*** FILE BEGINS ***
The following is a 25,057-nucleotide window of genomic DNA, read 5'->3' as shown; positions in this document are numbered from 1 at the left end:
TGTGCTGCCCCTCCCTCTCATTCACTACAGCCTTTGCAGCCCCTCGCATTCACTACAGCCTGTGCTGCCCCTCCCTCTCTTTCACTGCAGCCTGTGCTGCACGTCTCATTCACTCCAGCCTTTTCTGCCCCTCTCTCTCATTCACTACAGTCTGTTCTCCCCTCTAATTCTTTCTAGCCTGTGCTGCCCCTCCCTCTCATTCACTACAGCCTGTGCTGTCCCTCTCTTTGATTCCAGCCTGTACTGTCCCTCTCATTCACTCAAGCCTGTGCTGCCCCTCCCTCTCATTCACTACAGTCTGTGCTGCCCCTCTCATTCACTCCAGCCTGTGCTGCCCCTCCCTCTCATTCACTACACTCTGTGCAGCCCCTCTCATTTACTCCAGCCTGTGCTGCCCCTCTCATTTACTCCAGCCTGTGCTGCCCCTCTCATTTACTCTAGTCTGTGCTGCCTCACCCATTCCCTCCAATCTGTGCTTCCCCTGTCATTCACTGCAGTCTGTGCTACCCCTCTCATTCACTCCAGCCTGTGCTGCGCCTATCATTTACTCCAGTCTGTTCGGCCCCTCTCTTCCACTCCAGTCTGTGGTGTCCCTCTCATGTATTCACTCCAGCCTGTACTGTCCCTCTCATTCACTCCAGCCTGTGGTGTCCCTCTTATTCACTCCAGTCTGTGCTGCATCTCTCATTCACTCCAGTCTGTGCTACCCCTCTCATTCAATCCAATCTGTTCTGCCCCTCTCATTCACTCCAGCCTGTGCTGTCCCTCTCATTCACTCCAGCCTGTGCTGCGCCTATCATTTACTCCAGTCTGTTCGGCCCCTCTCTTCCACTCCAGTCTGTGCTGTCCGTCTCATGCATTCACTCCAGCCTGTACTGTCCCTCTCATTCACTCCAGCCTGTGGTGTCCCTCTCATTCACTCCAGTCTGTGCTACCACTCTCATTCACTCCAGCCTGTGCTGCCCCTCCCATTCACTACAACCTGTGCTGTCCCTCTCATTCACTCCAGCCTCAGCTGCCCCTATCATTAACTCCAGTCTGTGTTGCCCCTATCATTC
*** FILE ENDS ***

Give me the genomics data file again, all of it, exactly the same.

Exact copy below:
The following is a 25,057-nucleotide window of genomic DNA, read 5'->3' as shown; positions in this document are numbered from 1 at the left end:
TGTGCTGCCCCTCCCTCTCATTCACTACAGCCTTTGCAGCCCCTCGCATTCACTACAGCCTGTGCTGCCCCTCCCTCTCTTTCACTGCAGCCTGTGCTGCACGTCTCATTCACTCCAGCCTTTTCTGCCCCTCTCTCTCATTCACTACAGTCTGTTCTCCCCTCTAATTCTTTCTAGCCTGTGCTGCCCCTCCCTCTCATTCACTACAGCCTGTGCTGTCCCTCTCTTTGATTCCAGCCTGTACTGTCCCTCTCATTCACTCAAGCCTGTGCTGCCCCTCCCTCTCATTCACTACAGTCTGTGCTGCCCCTCTCATTCACTCCAGCCTGTGCTGCCCCTCCCTCTCATTCACTACACTCTGTGCAGCCCCTCTCATTTACTCCAGCCTGTGCTGCCCCTCTCATTTACTCCAGCCTGTGCTGCCCCTCTCATTTACTCTAGTCTGTGCTGCCTCACCCATTCCCTCCAATCTGTGCTTCCCCTGTCATTCACTGCAGTCTGTGCTACCCCTCTCATTCACTCCAGCCTGTGCTGCGCCTATCATTTACTCCAGTCTGTTCGGCCCCTCTCTTCCACTCCAGTCTGTGGTGTCCCTCTCATGTATTCACTCCAGCCTGTACTGTCCCTCTCATTCACTCCAGCCTGTGGTGTCCCTCTTATTCACTCCAGTCTGTGCTGCATCTCTCATTCACTCCAGTCTGTGCTACCCCTCTCATTCAATCCAATCTGTTCTGCCCCTCTCATTCACTCCAGCCTGTGCTGTCCCTCTCATTCACTCCAGCCTGTGCTGCGCCTATCATTTACTCCAGTCTGTTCGGCCCCTCTCTTCCACTCCAGTCTGTGCTGTCCGTCTCATGCATTCACTCCAGCCTGTACTGTCCCTCTCATTCACTCCAGCCTGTGGTGTCCCTCTCATTCACTCCAGTCTGTGCTACCACTCTCATTCACTCCAGCCTGTGCTGCCCCTCCCATTCACTACAACCTGTGCTGTCCCTCTCATTCACTCCAGCCTCAGCTGCCCCTATCATTAACTCCAGTCTGTGTTGCCCCTATCATTC